Fighting Fires

      Fighting Fires jpeg.jpg
      Fighting Fires

      Wildfires in the west keep setting records, and keep costing U.S. taxpayer money. Now, California and Oregon are finally taking a look at tactics that experts say have been successful for decades in the east. Lisa Fletcher investigates the big burn.

      Not all fires in a forest are bad, particularly here, in South Carolina.

      Anneta Pritchard: This is a tree farm, sure is.

      Where Anneta Pritchard and a crew from the State Forestry Commission respond to a request. Yes, a request to set this private land on fire.

      Pritchard: Whenever you burn on a regular basis, it reduces the chance of there being a catastrophic wildfire.

      The crew is doing that with a “prescribed burn,” a fire set and contained to a defined area, under specific weather conditions.

      Most of the state’s forest land is in private hands. Individuals and families control more than 60% of the total.

      Pritchard: If a fire was to come in here, say in the summer by lightning or anything like that, the intensity is going to be much less than if it had never been burned.

      South Carolina is a leader in this practice, recently conducting prescribed burns on more than 340-thousand acres of land. That’s more than what 9 western states burned, combined.

      Ron Holt, Pritchard’s colleague at the South Carolina Forestry Commission, says a contrary mindset in the west may contribute to what fuels those catastrophic blazes.

      Ron Holt: Land managers, who try to burn, whether it's a private or federal, they have to go through so much, regulations and get approvals. And by the time they go through the process, that much more fuel has built up on the ground. And the land manager may have to start over with the burn plan

      Holt also has experience fighting wildfires in the west, where over the past five years, almost 25% less timber has been harvested and processed into products than on the east coast.

      Ron Holt: Even if you wanted to thin out some of the timber to reduce the fuels or some of the brush, a lot of that infrastructure is gone. Here in the Southeast, especially in South Carolina, probably relatively within an hour, you have three paper mills plus some lumber mills. We have a lot of that infrastructure here versus the West Coast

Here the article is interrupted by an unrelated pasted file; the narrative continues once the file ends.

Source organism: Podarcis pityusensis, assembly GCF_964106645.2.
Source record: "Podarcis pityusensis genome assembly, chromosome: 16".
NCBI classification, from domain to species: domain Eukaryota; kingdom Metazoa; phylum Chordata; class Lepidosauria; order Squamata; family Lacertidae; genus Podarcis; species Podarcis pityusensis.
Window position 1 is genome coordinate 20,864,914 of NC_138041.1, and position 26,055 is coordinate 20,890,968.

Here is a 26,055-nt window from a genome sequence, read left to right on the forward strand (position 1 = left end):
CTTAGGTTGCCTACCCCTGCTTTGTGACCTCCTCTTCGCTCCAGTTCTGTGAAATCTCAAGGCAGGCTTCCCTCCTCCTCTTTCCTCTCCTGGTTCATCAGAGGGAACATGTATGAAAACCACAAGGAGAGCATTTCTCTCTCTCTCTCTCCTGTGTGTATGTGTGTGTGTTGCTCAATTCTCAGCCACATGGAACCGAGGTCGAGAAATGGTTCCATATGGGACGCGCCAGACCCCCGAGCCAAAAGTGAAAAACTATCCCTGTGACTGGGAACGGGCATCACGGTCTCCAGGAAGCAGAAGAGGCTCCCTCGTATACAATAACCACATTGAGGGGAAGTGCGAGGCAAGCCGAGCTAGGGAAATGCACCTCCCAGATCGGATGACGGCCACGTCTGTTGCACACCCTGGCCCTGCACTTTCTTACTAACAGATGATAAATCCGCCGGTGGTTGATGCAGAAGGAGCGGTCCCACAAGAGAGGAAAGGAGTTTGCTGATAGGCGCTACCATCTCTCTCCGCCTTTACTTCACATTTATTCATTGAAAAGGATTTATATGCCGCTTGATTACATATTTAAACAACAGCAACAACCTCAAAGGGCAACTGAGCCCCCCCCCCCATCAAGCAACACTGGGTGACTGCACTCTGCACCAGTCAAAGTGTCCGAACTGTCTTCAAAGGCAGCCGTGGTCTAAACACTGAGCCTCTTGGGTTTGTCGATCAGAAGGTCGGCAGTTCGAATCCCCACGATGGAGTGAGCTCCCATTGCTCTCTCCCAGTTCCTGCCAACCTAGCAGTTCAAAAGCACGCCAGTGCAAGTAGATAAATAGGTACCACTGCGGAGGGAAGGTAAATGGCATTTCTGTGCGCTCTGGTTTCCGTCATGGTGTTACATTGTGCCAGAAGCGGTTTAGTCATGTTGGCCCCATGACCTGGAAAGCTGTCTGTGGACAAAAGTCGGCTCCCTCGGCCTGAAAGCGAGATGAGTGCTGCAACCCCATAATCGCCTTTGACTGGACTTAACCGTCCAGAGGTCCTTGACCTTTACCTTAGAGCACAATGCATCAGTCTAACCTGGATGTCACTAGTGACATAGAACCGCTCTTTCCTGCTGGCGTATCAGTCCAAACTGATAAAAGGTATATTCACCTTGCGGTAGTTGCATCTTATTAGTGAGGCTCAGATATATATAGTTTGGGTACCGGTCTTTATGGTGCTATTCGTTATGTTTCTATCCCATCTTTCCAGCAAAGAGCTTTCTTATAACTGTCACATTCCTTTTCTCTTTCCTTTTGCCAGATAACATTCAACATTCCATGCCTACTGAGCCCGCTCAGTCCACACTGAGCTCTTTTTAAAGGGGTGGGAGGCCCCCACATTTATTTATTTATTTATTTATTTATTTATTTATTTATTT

Lisa: If you were going to give a grade to the Federal government

      Representative David Valadao of California says there’s a lot of room to improve.

      Rep. David Valadao: Well, right now an F.

      Rep. Valadao: Fingers can be pointed in all directions. The state plays a role in it, obviously the federal government plays a role in it. And I think our locals have to play a stronger role. It really does require all of us to come to the table and actually come up with solutions to manage a forest properly.

      Valadao represents California’s Central Valley, situated between the Sierra Nevada and the coast mountain ranges. Smoke from fires, including last year’s “Creek Fire,” descend on his district, choking breathable air and shutting down manufacturing of solar panels.

      Lisa: The climate is entirely different. The amount of rain annually is entirely different. But is there something to be learned from the way forests are managed on the east coast that might benefit the west coast?

      Rep. Valadao: There's always something to be learned. The number of trees that are there struggling for the limited amount of water that we're getting this year. It forces trees to compete. It just turns the whole forest to a tinderbox.

      A cycle, exacerbated by the bark beetle, as we learned in 2016, when we went to Big Sur, California, and met Fire Captain Mike Lindbery.

      Mike Lindberry: They’re estimating 60-million trees are dead standing right now all over the state.

      Lisa Fletcher: And what is the translation for a firefighter?

      Lindberry: The translation for a firefighter is one, faster moving more deadly fires and the fact that even while they’re fighting these fires there’s the danger of the trees dropping on them at any point.

      Two years later, California’s deadliest wildfire, known as the “Camp Fire” scorched more than 150 thousand acres, and killed 85 people. The devastation spurred scientists, government officials and a variety of industry leaders to come together last spring to find innovative solutions to avoiding costs of the most destructive fires in the west.

      They came up with a set of recommendations. The most important of which: establishing one central hub to coordinate all U.S. wildfire efforts. Right now, as Ron Holt points out, no single agency has all the information, making it next to impossible to come up with a game plan, placing the right resources in the right places.

      Ron Holt: It's basically a patchwork quilt of management ideas going into one plan, especially on public lands

      President Biden recently proposed paying for nationwide mitigation by setting aside $1.7 billion of a multi-trillion-dollar budget submitted to Congress for the 2022 fiscal year. None of which is earmarked to create a centralized unit to coordinate national wildfire prevention and response.

      Sharyl (on-camera): So federal agencies and federal taxpayers are constantly asked to kick in for what’s going wrong in California, when they have so many problems. Is anyone in Congress looking at the prescribed burns strategy?

      Lisa (on-camera): Actually Yeah. There’s a bipartisan group in the Senate that is looking for ways to encourage their use, but because of Covid-19 and concerns around firefighters and concerns that smoke can make people more vulnerable, they actually suspended it for a second year in a row.